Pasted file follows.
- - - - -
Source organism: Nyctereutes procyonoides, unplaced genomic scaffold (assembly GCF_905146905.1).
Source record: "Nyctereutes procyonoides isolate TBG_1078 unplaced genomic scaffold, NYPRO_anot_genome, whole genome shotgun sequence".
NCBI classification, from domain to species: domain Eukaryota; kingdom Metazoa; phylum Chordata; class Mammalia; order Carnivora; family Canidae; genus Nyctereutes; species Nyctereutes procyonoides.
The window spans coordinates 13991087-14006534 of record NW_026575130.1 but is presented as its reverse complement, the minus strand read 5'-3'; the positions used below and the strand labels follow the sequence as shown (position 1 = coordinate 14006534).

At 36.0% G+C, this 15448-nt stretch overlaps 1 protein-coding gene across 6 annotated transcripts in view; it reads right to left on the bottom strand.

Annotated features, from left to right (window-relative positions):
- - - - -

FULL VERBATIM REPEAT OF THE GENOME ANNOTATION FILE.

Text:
Source organism: Nyctereutes procyonoides, unplaced genomic scaffold (assembly GCF_905146905.1).
Source record: "Nyctereutes procyonoides isolate TBG_1078 unplaced genomic scaffold, NYPRO_anot_genome, whole genome shotgun sequence".
NCBI classification, from domain to species: domain Eukaryota; kingdom Metazoa; phylum Chordata; class Mammalia; order Carnivora; family Canidae; genus Nyctereutes; species Nyctereutes procyonoides.
The window spans coordinates 13991087-14006534 of record NW_026575130.1 but is presented as its reverse complement, the minus strand read 5'-3'; the positions used below and the strand labels follow the sequence as shown (position 1 = coordinate 14006534).

At 36.0% G+C, this 15448-nt stretch overlaps 1 protein-coding gene across 6 annotated transcripts in view; it reads right to left on the bottom strand.

Annotated features, from left to right (window-relative positions):